• Check permissions for all apps, including system apps, yes I know it’s a lot but do this once and you’re be happy because it also solves some common errors like e.g. calendar crashes during the start (because needed permissions aren’t given) each ANR (application not responding) error also causes small battery drain because the system logs such events or writes it on the flash memory
  • Avoid installing 400 million apps, yes I did this very often to test apps but remember that each update or write process has a negative effect on your flash memory which ends up with less performance – Same goes with your PC/usb drive. Keep it simple and clean – always.

These are the real tips and the rest on the internet is just from people who absolutely having no clue how the Android OS really works, most of so-called tweaks are useless because Android is a constantly changing OS and it gets fixes and improvements all the time. Most of it gets adopted in the next major Android version or is already a part of your OS, kernel tweaks are fine but mostly it just waste your time and offers very less – some goes for adblockers or other programs. Ask yourself if you really need programs like NetGuard which creating a VPN tunnel to block ads, remember that tis is about trust and battery usage cause there requiring more battery, more permissions and you can’t be sure what there really doing unless there is a source code (which you also need to understand) or a good documentation/community.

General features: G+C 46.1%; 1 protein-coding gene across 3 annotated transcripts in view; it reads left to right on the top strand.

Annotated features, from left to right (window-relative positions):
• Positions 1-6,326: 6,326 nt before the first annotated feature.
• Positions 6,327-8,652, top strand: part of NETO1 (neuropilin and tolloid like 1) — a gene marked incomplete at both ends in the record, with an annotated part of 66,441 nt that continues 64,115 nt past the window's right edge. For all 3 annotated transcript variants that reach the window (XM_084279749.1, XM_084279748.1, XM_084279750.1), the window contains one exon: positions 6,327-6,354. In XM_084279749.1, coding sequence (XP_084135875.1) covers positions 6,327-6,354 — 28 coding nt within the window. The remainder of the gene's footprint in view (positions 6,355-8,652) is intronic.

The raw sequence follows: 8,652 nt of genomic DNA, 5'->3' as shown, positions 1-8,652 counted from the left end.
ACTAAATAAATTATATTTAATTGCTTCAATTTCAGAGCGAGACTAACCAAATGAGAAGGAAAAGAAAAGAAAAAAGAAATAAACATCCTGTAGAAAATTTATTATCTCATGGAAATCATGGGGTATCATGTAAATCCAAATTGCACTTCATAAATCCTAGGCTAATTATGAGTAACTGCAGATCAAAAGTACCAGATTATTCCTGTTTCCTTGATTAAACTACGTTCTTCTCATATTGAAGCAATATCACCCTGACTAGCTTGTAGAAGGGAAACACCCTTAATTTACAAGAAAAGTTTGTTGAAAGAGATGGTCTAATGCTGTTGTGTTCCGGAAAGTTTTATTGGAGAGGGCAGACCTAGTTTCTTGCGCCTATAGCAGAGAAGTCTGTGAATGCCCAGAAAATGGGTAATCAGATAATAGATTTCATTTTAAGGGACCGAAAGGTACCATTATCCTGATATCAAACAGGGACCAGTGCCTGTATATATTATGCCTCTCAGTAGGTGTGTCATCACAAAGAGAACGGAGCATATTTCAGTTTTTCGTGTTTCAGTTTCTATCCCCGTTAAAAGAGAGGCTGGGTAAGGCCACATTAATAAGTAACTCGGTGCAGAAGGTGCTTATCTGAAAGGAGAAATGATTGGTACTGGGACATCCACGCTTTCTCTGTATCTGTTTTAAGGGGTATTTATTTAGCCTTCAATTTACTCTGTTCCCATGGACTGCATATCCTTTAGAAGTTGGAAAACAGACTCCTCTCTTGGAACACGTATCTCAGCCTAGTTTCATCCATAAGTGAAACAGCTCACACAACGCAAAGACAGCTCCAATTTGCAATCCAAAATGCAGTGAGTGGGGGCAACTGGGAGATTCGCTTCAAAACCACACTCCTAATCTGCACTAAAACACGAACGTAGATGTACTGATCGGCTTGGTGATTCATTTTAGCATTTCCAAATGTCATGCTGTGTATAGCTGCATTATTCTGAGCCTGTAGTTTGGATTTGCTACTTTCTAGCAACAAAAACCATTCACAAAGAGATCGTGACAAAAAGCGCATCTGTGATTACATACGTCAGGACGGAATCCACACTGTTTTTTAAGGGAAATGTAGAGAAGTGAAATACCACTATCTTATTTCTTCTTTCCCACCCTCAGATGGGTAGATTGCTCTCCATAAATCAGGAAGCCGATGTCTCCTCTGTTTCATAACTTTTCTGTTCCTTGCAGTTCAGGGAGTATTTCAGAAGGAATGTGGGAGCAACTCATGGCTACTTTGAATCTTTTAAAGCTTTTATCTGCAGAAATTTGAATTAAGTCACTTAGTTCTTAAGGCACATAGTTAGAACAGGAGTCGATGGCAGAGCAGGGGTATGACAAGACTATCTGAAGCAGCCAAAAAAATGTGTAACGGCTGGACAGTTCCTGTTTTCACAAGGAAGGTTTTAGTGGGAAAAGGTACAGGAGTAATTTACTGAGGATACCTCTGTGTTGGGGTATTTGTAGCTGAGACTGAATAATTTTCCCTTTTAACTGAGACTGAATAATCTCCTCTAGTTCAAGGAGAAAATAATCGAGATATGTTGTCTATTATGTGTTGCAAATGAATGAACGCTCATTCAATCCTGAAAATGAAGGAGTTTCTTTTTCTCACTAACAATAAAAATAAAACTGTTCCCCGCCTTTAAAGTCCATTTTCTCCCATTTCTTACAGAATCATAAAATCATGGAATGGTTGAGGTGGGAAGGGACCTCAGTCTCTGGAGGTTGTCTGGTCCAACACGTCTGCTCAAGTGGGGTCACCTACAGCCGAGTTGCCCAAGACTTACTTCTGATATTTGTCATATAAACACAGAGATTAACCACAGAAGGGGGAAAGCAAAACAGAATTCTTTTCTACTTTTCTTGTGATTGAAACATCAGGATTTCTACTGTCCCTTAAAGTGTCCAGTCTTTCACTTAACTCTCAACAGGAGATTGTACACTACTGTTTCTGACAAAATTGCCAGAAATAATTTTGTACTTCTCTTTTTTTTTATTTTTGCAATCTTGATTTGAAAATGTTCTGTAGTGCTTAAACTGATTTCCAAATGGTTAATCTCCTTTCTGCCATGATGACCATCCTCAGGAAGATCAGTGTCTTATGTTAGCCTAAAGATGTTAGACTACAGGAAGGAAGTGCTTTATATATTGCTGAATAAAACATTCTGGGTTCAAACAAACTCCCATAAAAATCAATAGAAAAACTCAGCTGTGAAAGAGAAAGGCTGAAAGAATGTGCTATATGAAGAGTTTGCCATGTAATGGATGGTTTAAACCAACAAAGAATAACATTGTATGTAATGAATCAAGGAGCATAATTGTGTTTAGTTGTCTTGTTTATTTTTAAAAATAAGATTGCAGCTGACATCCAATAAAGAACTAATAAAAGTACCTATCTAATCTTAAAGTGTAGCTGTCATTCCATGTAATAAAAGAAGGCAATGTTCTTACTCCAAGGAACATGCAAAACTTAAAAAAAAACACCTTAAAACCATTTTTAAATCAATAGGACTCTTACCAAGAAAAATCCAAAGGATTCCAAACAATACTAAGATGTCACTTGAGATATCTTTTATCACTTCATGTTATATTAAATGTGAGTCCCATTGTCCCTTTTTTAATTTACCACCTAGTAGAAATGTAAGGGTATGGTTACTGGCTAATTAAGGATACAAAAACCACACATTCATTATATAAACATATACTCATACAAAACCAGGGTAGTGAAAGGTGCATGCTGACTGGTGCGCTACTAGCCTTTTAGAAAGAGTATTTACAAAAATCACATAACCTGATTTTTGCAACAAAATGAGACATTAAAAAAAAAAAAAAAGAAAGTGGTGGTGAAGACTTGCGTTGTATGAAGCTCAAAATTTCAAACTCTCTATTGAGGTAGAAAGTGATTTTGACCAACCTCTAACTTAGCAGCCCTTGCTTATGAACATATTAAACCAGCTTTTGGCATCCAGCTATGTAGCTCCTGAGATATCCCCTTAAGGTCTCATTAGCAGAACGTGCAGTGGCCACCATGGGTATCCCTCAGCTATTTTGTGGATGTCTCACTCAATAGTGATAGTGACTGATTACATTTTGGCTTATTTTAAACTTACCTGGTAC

Advertisements

Comments are closed.

Blog at WordPress.com.

Up ↑

%d bloggers like this: